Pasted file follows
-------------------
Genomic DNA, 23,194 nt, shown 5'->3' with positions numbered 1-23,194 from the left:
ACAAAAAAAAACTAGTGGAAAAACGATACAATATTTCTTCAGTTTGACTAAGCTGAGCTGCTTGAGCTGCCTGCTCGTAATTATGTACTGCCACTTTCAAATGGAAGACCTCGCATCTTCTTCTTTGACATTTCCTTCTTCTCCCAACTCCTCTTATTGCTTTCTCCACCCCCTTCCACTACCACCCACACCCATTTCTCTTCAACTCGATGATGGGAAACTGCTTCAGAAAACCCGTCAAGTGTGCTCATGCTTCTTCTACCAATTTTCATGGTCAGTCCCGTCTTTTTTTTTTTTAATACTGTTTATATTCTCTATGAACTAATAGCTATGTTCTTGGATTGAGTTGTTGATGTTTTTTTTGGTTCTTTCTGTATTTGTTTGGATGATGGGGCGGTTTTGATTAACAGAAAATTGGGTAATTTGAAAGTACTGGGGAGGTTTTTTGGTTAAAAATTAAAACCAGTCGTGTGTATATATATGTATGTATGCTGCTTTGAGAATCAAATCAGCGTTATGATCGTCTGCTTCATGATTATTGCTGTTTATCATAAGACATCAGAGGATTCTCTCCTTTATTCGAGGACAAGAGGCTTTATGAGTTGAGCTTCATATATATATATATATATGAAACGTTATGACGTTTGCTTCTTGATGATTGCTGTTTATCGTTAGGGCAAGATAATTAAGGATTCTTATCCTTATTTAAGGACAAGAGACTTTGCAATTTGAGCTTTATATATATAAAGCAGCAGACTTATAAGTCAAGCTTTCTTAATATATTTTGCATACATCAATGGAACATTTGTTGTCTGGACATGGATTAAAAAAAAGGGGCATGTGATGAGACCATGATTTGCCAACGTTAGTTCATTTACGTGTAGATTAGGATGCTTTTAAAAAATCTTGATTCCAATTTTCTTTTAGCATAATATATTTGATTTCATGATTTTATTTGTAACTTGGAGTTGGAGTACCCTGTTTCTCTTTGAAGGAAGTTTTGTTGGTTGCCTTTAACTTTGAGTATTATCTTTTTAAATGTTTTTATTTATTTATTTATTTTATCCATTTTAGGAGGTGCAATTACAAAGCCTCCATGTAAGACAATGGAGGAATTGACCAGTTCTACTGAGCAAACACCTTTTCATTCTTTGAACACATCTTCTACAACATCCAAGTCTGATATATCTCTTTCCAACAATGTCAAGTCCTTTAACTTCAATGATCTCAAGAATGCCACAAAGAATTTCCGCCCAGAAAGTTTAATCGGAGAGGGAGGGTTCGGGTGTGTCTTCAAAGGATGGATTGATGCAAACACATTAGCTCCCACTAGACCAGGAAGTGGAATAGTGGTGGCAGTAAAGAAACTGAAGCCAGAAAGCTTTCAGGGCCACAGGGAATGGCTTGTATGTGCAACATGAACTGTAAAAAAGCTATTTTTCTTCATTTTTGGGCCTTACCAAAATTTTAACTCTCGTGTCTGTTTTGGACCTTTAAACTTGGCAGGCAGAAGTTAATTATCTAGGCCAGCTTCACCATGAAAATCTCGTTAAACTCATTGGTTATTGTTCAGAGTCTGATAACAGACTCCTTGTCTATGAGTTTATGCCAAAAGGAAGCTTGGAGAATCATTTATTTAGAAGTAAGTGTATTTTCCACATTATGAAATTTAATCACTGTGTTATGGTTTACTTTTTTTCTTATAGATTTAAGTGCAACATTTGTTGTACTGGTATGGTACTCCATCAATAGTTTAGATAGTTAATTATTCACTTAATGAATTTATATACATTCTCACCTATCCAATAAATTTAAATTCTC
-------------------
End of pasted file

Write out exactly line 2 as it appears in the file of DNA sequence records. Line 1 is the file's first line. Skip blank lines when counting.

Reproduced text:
ACAAAAAAAAACTAGTGGAAAAACGATACAATATTTCTTCAGTTTGACTAAGCTGAGCTGCTTGAGCTGCCTGCTCGTAATTATGTACTGCCACTTTCAAATGGAAGACCTCGCATCTTCTTCTTTGACATTTCCTTCTTCTCCCAACTCCTCTTATTGCTTTCTCCACCCCCTTCCACTACCACCCACACCCATTTCTCTTCAACTCGATGATGGGAAACTGCTTCAGAAAACCCGTCAAGTGTGCTCATGCTTCTTCTACCAATTTTCATGGTCAGTCCCGTCTTTTTTTTTTTTAATACTGTTTATATTCTCTATGAACTAATAGCTATGTTCTTGGATTGAGTTGTTGATGTTTTTTTTGGTTCTTTCTGTATTTGTTTGGATGATGGGGCGGTTTTGATTAACAGAAAATTGGGTAATTTGAAAGTACTGGGGAGGTTTTTTGGTTAAAAATTAAAACCAGTCGTGTGTATATATATGTATGTATGCTGCTTTGAGAATCAAATCAGCGTTATGATCGTCTGCTTCATGATTATTGCTGTTTATCATAAGACATCAGAGGATTCTCTCCTTTATTCGAGGACAAGAGGCTTTATGAGTTGAGCTTCATATATATATATATATATGAAACGTTATGACGTTTGCTTCTTGATGATTGCTGTTTATCGTTAGGGCAAGATAATTAAGGATTCTTATCCTTATTTAAGGACAAGAGACTTTGCAATTTGAGCTTTATATATATAAAGCAGCAGACTTATAAGTCAAGCTTTCTTAATATATTTTGCATACATCAATGGAACATTTGTTGTCTGGACATGGATTAAAAAAAAGGGGCATGTGATGAGACCATGATTTGCCAACGTTAGTTCATTTACGTGTAGATTAGGATGCTTTTAAAAAATCTTGATTCCAATTTTCTTTTAGCATAATATATTTGATTTCATGATTTTATTTGTAACTTGGAGTTGGAGTACCCTGTTTCTCTTTGAAGGAAGTTTTGTTGGTTGCCTTTAACTTTGAGTATTATCTTTTTAAATGTTTTTATTTATTTATTTATTTTATCCATTTTAGGAGGTGCAATTACAAAGCCTCCATGTAAGACAATGGAGGAATTGACCAGTTCTACTGAGCAAACACCTTTTCATTCTTTGAACACATCTTCTACAACATCCAAGTCTGATATATCTCTTTCCAACAATGTCAAGTCCTTTAACTTCAATGATCTCAAGAATGCCACAAAGAATTTCCGCCCAGAAAGTTTAATCGGAGAGGGAGGGTTCGGGTGTGTCTTCAAAGGATGGATTGATGCAAACACATTAGCTCCCACTAGACCAGGAAGTGGAATAGTGGTGGCAGTAAAGAAACTGAAGCCAGAAAGCTTTCAGGGCCACAGGGAATGGCTTGTATGTGCAACATGAACTGTAAAAAAGCTATTTTTCTTCATTTTTGGGCCTTACCAAAATTTTAACTCTCGTGTCTGTTTTGGACCTTTAAACTTGGCAGGCAGAAGTTAATTATCTAGGCCAGCTTCACCATGAAAATCTCGTTAAACTCATTGGTTATTGTTCAGAGTCTGATAACAGACTCCTTGTCTATGAGTTTATGCCAAAAGGAAGCTTGGAGAATCATTTATTTAGAAGTAAGTGTATTTTCCACATTATGAAATTTAATCACTGTGTTATGGTTTACTTTTTTTCTTATAGATTTAAGTGCAACATTTGTTGTACTGGTATGGTACTCCATCAATAGTTTAGATAGTTAATTATTCACTTAATGAATTTATATACATTCTCACCTATCCAATAAATTTAAATTCTC